The ongoing battle that Trinity Western University is facing in seeking accreditation for its controversial law school is heading to the Supreme Court of Canada.
On June 30, the Ontario Court of Appeal rejected an appeal by the Christian university based in Langley, B.C. The court upheld the Ontario Divisional Court's decision in 2015 that supported the Law Society of Upper Canada's decision not to accredit TWU law school graduates.
In 2014, the Law Society of Upper Canada had previously refused to accredit students from TWU's proposed law school.
University staff and students must sign a covenant that forbids all sexual activity unless it is between a husband and a wife, which critics have argued discriminates against LGBT individuals.
TWU announced on June 30 that it is taking the Ontario court's decision to the Supreme Court of Canada.
The school has received accreditation from Alberta, Saskatchewan, Manitoba, New Brunswick, Prince Edward Island, and Newfoundland.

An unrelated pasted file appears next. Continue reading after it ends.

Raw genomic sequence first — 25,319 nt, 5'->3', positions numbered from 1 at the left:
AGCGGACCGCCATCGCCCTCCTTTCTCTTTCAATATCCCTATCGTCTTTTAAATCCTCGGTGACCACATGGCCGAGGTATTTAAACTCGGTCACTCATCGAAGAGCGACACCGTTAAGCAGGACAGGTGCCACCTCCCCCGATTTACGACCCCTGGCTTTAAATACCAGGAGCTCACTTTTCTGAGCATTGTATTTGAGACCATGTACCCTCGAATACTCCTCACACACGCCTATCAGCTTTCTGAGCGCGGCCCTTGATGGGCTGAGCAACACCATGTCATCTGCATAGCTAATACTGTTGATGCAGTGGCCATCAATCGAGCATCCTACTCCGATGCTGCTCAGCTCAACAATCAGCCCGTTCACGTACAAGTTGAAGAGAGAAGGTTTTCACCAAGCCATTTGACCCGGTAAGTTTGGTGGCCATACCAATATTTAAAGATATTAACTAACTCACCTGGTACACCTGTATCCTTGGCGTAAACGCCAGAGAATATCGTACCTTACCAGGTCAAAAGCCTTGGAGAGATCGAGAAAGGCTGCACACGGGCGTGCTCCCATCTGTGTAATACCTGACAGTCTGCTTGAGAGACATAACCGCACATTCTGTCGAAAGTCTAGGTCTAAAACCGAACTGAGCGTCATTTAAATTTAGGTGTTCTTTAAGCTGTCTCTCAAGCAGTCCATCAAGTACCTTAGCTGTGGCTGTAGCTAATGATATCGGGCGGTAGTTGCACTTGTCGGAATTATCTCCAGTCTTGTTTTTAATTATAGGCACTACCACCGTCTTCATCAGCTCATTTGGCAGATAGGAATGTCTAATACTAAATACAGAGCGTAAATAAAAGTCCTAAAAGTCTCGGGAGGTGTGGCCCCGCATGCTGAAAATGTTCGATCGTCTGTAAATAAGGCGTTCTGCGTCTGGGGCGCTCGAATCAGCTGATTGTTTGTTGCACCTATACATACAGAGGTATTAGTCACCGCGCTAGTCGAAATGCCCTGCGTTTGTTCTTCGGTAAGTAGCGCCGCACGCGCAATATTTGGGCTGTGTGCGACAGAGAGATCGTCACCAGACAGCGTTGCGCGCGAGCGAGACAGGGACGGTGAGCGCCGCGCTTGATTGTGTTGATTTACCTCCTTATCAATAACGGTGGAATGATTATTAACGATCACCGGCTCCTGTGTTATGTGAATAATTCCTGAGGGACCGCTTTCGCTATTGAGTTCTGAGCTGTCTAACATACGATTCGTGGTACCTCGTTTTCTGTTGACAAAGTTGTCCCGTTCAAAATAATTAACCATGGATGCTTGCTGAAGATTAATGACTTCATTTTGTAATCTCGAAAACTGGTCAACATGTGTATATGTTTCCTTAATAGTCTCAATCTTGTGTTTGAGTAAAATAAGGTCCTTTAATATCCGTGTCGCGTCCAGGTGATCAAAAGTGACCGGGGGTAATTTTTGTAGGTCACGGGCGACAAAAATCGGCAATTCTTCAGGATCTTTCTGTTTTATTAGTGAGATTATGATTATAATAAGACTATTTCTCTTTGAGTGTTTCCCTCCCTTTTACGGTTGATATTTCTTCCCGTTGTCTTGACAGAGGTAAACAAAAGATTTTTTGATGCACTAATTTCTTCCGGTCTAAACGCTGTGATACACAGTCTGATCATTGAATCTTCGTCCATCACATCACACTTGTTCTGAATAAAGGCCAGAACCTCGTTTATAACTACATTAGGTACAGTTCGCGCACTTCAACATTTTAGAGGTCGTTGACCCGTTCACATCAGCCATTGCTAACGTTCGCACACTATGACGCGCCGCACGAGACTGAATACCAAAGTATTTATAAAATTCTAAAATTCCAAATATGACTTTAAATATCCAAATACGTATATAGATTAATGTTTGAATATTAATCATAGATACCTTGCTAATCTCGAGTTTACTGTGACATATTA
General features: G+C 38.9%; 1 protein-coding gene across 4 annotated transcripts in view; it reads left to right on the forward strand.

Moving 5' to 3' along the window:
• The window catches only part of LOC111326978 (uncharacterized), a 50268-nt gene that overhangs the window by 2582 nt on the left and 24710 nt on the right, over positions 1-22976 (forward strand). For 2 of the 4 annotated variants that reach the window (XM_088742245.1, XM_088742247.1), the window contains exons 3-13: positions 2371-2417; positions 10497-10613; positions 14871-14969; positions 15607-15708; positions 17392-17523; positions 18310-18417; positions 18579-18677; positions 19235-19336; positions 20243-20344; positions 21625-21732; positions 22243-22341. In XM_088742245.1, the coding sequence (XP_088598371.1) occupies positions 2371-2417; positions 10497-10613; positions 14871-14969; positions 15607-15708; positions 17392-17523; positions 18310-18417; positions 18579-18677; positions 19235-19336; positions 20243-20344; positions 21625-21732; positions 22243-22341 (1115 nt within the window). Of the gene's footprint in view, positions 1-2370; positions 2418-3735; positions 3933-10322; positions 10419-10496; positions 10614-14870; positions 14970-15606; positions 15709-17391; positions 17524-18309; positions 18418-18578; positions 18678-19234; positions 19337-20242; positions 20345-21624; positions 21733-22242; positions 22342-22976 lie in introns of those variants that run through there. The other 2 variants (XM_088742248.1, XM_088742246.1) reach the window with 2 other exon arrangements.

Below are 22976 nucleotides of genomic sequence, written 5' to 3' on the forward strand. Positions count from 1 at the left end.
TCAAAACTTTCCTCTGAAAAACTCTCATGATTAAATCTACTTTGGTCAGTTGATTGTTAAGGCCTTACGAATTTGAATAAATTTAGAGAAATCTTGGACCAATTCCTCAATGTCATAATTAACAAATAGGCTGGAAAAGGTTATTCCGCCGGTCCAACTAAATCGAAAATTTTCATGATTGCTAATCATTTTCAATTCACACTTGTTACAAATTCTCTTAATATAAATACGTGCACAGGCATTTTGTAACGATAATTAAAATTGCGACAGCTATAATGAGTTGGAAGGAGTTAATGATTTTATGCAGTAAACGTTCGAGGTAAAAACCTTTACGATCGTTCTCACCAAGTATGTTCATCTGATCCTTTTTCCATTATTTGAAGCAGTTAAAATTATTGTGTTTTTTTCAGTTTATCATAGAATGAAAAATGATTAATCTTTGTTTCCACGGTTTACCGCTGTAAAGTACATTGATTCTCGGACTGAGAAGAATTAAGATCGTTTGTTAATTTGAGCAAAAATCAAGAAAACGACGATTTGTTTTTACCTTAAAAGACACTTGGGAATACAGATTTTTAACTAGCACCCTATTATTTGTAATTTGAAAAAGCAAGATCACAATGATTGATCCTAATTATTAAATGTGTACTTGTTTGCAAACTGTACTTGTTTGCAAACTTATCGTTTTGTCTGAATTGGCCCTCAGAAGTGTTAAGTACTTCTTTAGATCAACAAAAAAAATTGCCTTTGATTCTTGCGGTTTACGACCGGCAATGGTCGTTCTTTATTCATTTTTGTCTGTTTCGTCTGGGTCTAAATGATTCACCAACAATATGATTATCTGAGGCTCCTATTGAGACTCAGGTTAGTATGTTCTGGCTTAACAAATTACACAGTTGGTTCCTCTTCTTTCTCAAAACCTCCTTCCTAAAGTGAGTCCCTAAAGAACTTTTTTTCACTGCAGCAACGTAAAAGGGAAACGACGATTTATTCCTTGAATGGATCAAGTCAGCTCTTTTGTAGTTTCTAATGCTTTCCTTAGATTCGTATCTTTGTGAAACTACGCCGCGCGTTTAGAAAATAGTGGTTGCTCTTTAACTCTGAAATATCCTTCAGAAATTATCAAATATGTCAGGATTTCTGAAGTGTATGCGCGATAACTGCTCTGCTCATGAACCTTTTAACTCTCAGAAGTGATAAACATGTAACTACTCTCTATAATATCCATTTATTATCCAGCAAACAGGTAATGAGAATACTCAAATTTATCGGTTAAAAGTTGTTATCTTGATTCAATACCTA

Ontario, Nova Scotia, and British Columbia have rejected accreditation, and TWU has taken these decisions to court in these provinces.
In Nova Scotia, the province's Supreme Court ruled in favour of the university. The Nova Scotia Barrister's Society appealed the decision in the Nova Scotia Court of Appeal in April. The court has not yet released a ruling on the case.
Meanwhile in British Columbia, the accreditation status of the law school has undergone several reversals.
In April 2014, the Law Society of British Columbia decided to approve accreditation for the law school. After criticism and debate, the law society voted in October 2014 to reverse the accreditation.
However, in December 2015, a B.C. Supreme Court judge ruled in favour of TWU and restored the original accreditation.
On June 1, the B.C. law society took the case to the B.C. Court of Appeal to fight the B.C. Supreme Court decision.More